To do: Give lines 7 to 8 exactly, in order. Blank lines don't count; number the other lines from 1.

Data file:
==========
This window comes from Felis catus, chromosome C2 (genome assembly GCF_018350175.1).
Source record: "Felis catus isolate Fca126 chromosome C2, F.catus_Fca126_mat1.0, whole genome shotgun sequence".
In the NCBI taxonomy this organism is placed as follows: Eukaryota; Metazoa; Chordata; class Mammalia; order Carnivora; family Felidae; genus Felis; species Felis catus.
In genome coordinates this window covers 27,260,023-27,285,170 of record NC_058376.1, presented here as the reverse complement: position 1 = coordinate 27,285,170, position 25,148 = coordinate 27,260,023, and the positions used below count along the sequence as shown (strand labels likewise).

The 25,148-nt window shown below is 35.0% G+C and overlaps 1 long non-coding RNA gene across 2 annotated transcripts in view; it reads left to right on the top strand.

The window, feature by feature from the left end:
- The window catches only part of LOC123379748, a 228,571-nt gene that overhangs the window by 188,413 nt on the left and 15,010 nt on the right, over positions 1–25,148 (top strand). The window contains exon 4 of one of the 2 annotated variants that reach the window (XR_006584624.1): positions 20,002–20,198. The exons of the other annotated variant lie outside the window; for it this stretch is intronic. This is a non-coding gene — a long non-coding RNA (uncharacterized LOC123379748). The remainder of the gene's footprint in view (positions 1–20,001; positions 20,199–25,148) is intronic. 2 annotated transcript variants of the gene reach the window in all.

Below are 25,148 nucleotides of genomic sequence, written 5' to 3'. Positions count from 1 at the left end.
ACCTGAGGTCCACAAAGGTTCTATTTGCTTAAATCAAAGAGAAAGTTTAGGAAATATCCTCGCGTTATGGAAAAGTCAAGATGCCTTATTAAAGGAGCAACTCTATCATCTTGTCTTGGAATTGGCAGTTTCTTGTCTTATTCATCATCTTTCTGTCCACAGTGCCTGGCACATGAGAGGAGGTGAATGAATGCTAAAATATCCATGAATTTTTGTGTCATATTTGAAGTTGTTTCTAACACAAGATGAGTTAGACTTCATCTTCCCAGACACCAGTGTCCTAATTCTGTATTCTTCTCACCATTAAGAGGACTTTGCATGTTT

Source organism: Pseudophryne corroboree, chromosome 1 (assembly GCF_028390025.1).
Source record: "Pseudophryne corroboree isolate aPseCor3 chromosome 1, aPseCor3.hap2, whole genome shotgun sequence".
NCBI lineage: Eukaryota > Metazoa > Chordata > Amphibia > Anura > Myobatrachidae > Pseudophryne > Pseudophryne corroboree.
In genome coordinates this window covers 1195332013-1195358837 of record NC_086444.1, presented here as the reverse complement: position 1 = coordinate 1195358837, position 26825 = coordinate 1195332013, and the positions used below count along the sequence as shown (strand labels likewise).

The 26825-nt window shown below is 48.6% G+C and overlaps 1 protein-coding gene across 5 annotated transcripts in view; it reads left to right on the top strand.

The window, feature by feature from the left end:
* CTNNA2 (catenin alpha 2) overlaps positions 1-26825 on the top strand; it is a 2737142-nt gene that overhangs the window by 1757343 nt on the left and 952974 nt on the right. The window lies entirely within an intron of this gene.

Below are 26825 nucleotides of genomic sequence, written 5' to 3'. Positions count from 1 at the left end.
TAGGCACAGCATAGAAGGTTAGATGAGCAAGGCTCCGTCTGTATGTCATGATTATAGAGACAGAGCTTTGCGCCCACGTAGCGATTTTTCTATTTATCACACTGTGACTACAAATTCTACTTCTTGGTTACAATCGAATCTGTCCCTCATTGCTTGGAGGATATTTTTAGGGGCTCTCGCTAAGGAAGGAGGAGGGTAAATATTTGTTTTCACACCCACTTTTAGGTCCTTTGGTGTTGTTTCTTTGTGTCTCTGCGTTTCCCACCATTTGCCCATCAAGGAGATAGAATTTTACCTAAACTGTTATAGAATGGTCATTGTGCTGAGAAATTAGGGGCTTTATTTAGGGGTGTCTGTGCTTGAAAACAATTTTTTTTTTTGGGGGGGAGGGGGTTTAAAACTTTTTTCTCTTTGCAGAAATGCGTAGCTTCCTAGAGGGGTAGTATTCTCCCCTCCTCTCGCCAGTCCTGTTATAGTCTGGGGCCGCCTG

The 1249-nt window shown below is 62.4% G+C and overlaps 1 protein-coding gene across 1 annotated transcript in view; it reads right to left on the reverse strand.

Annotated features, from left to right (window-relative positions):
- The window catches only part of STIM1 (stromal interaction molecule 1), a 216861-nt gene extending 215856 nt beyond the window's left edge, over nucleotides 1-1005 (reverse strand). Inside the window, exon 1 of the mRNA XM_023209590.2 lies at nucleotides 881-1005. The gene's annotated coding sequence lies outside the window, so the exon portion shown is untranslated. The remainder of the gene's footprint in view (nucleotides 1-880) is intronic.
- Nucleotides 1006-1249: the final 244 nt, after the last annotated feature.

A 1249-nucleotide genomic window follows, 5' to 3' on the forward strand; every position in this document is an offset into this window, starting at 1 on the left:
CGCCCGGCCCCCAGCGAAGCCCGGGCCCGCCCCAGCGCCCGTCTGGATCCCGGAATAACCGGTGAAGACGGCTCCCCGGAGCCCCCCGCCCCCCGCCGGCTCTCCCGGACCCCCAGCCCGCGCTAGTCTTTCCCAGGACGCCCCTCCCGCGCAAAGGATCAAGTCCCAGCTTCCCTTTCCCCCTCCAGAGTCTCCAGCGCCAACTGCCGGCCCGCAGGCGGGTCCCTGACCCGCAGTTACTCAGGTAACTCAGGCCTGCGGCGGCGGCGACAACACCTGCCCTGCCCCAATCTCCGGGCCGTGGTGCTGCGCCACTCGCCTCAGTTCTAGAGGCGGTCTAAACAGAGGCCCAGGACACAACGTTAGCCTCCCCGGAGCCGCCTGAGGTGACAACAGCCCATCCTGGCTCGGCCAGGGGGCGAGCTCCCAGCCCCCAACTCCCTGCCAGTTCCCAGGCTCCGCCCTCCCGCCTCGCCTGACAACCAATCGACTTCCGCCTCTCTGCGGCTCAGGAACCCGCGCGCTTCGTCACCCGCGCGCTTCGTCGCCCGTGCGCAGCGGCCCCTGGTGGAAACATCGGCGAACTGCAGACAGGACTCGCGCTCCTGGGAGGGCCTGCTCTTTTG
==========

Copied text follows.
- The window catches only part of LOC123379748, a 228,571-nt gene that overhangs the window by 188,413 nt on the left and 15,010 nt on the right, over positions 1–25,148 (top strand). The window contains exon 4 of one of the 2 annotated variants that reach the window (XR_006584624.1): positions 20,002–20,198. The exons of the other annotated variant lie outside the window; for it this stretch is intronic. This is a non-coding gene — a long non-coding RNA (uncharacterized LOC123379748). The remainder of the gene's footprint in view (positions 1–20,001; positions 20,199–25,148) is intronic. 2 annotated transcript variants of the gene reach the window in all.

Below are 25,148 nucleotides of genomic sequence, written 5' to 3'. Positions count from 1 at the left end.